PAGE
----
Meanwhile, the UN has added the Afgooye corridor and Mogadishu, which between them host hundreds of thousands of people internally displaced by Somalia’s conflict, to those areas affected by famine. However, both paramilitaries allied to the UN-backed government and insurgents have reportedly prevented IDPs accessing food aid.
In another development, authorities in the semi-autonomous Puntland State of Somalia are planning to introduce a scheme to issue ID cards to IDPs from southern Somalia. According to the UN’s IRIN news agency, Puntland officials say that the scheme would help to distinguish “militias and other criminal elements from genuine IDPs”. Puntland’s Minister for Home Affairs denied accusations of discrimination against people from Southern Somalia in Puntland. UNHCR and other agencies have held initial talks with the state government on the scheme.
Two decades of conflict and Somalia’s most severe drought in 60 years have led to the United Nations (UN) declaring famine in parts of southern Somalia. In September, four million people – more than half the country’s population – were in urgent need of food aid and other assistance, and it was feared that some 750,000 people could starve if the funding and security situation did not improve. By November, the short rainy season had begun but the food security of IDPs was expected to remain extremely poor for the remainder of the year.
The famine was threatening the lives of many of the 1.5 million people displaced within Somalia by the conflict. Malnutrition rates among internally displaced populations in Mogadishu and Afgoye were up to three times the critical emergency threshold. (...)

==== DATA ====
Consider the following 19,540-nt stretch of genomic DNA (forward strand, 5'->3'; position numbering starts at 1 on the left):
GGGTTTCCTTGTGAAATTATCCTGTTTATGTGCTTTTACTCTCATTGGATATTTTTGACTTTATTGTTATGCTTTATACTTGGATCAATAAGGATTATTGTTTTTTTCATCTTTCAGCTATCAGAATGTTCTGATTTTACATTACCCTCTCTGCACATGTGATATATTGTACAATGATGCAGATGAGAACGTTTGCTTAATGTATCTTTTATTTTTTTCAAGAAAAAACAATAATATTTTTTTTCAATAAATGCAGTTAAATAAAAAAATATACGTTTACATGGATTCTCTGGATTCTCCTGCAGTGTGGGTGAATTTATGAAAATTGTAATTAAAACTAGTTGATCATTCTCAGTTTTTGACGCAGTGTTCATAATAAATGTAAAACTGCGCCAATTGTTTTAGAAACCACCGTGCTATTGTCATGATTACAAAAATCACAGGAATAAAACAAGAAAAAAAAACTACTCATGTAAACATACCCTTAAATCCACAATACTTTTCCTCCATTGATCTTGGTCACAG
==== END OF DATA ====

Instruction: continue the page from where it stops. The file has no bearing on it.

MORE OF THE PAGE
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9 December 2011
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Previous Profile updates
- Key Documents
- Somalia Consolidated Appeal 2013-2015, UN OCHA, 7 December 2012
- Somalia Human Development Report 2012: Empowering youth for peace and development, UNDP, 28 October 2012
- Report of the Independent Expert on the situation of human rights in Somalia, HRC, 24 September 2012
- Protection Cluster IDP Relocation Position Paper, Somalia Protection Cluster, 21 July 2012
- Report of the Monitoring Group on Somalia and Eritrea pursuant to Security Council resolution 2002 (2011), UN SC, 13 July 2012
- Between protracted and crisis: displacement Policy responses to Somali displacement, Refugee Studies Center (RSC), University of Oxford, 2012
- Unlocking protracted displacement: Exploring recurring Somali displacement, Refugee Studies Center (RSC), University of Oxford, August 2011
- Political Progress, Humanitarian Stalemate, Refugees International (RI), 3 April 2009